Not overruled or negatively treated on appealinfoCoverage
Michigan Court of AppealsMar 3, 1992
193 Mich. App. 203 (Mich. Ct. App. 1992)
193 Mich. App. 203483 N.W.2d 673

Cases citing this case

How cited

  • Staggs v. Genesee Dist Library

    …Our review of administrative agency findings is minimal and involves a determination whether they are…

  • Saraski v. Dexter Davison

    …It was not relevant whether the WCAC ultimately denied the benefits sought. Boden v Detroit Lions, Inc, (On…

lock 4 Citing caseskeyboard_arrow_right

Docket No. 130108.

Decided March 3, 1992, at 9:05 A.M. Leave to appeal sought.

Kelman, Loria, Downing, Schneider Simpson (by Donald W. Loria), for the plaintiff.

Meyer Reseigh, P.C. (by John D. Reseigh), for Detroit Lions, Inc.

Plunkett Cooney, P.C. (by Paul F. Paternoster), for Chicago Bears Football Club, Inc.

Before: HOOD, P.J., and SAWYER and FITZGERALD, JJ.


Plaintiff appeals from two orders issued by the Workers' Compensation Appeal Board mailed on March 14, 1989. The first order reversed a January 4, 1984, decision of a hearing referee granting plaintiff compensation benefits. The second order affirmed an April 30, 1987, order of the referee dismissing plaintiff's petitions for penalties against defendant Bears for failure to pay partial benefits as required by statute. Initially, this Court denied leave to appeal in an order dated October 5, 1989. Our Supreme Court, in lieu of granting leave, remanded the case to this Court for consideration as on leave granted. Boden v Detroit Lions, Inc, 434 Mich. 925; 456 N.W.2d 418 (1990). We affirm and remand.

Plaintiff played college football at South Dakota State University until 1975. He was then selected to play on the offensive line by defendant Lions in the 1975 National Football League draft. He was defendant's first-round pick and was the thirteenth player selected overall. Plaintiff played for defendant Lions from 1975 through the 1978 season. In August of 1979, defendant Lions released plaintiff, and he was subsequently hired by defendant Bears later that year. Plaintiff played for defendant Bears during the 1979 season, including one game against defendant Lions in the Pontiac Silverdome on November 22, 1979. Plaintiff played his last professional football game when defendant Bears played Philadelphia in a playoff game at the end of 1979.

Plaintiff filed a claim against defendant Lions and defendant Bears demanding compensation for injuries he received with each team. Plaintiff claimed he was injured on September 24, 1978 (defendant Lions), September 9, 1979 (defendant Bears), and November 22, 1979 (defendant Bears while playing defendant Lions in Michigan). Plaintiff claimed that, on all of these dates, he sustained the same type of injury to his left knee. Plaintiff claimed that these injuries to his knee led to a deterioration of his skills and hampered his ability to find work as a professional football player.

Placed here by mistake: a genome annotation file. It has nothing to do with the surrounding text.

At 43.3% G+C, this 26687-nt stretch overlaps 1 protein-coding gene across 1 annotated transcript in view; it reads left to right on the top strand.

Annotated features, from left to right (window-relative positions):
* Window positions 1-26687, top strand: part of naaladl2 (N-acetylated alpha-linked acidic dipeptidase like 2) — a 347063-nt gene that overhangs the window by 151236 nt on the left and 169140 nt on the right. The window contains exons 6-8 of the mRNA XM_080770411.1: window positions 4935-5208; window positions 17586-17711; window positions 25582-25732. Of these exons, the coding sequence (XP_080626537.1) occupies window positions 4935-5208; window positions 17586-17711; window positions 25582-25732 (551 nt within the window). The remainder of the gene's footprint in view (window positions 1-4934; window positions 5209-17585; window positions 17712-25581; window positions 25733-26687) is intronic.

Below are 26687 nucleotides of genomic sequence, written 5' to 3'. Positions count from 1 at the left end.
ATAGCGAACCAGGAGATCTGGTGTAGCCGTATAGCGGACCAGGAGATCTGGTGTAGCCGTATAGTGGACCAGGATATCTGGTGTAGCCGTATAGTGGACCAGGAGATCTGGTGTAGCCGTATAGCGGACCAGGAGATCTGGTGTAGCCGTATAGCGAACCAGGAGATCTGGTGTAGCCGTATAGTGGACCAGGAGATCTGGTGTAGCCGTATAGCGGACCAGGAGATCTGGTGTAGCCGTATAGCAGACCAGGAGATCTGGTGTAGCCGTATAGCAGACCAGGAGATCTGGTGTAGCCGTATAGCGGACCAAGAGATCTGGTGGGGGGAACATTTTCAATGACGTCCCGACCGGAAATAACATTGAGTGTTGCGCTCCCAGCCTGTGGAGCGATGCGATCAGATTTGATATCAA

A hearing was held before the Bureau of Workers' Disability Compensation on July 26, October 6, and December 6, 1982. The bureau mailed a decision on January 4, 1984, finding defendants liable for payment of benefits on the basis of the injuries noted above. Plaintiff and defendant Bears filed applications for review by the Workers' Compensation Appeal Board, which reversed the decision of the bureau. The WCAB found that plaintiff failed to prove that his disability was attributable to any activity in Michigan.

Plaintiff raises several arguments asking this Court to reverse the findings of fact made by the WCAB. However, absent fraud, findings of fact by the WCAB are conclusive. MCL 418.861; MSA 17.237(861); Wood v Fabricators, Inc, 189 Mich. App. 406, 418-419; 473 N.W.2d 735 (1991). We will not disturb these findings if there is any competent evidence on the record to support them. Id. at 419. A review of the record discloses that there was competent evidence to support the board's findings. Accordingly, we will not disturb them.

Plaintiff also argues that the date of injury for which compensation should be awarded is August 21, 1979 (the date plaintiff was released from defendant Lions' organization). However, the WCAB found that plaintiff failed to establish that a Michigan employer was a source of disability, making the last date of employment with defendant Lions irrelevant for the purpose of assessing compensation. Plaintiff's reliance on Smith v Lawrence Baking Co, 370 Mich. 169; 121 N.W.2d 684 (1963), is misplaced. The plaintiff in Smith had established that a Michigan employer was partially responsible for his disability. Smith is inapplicable where, as here, a plaintiff fails to establish that a Michigan employer was a contributor to the disability.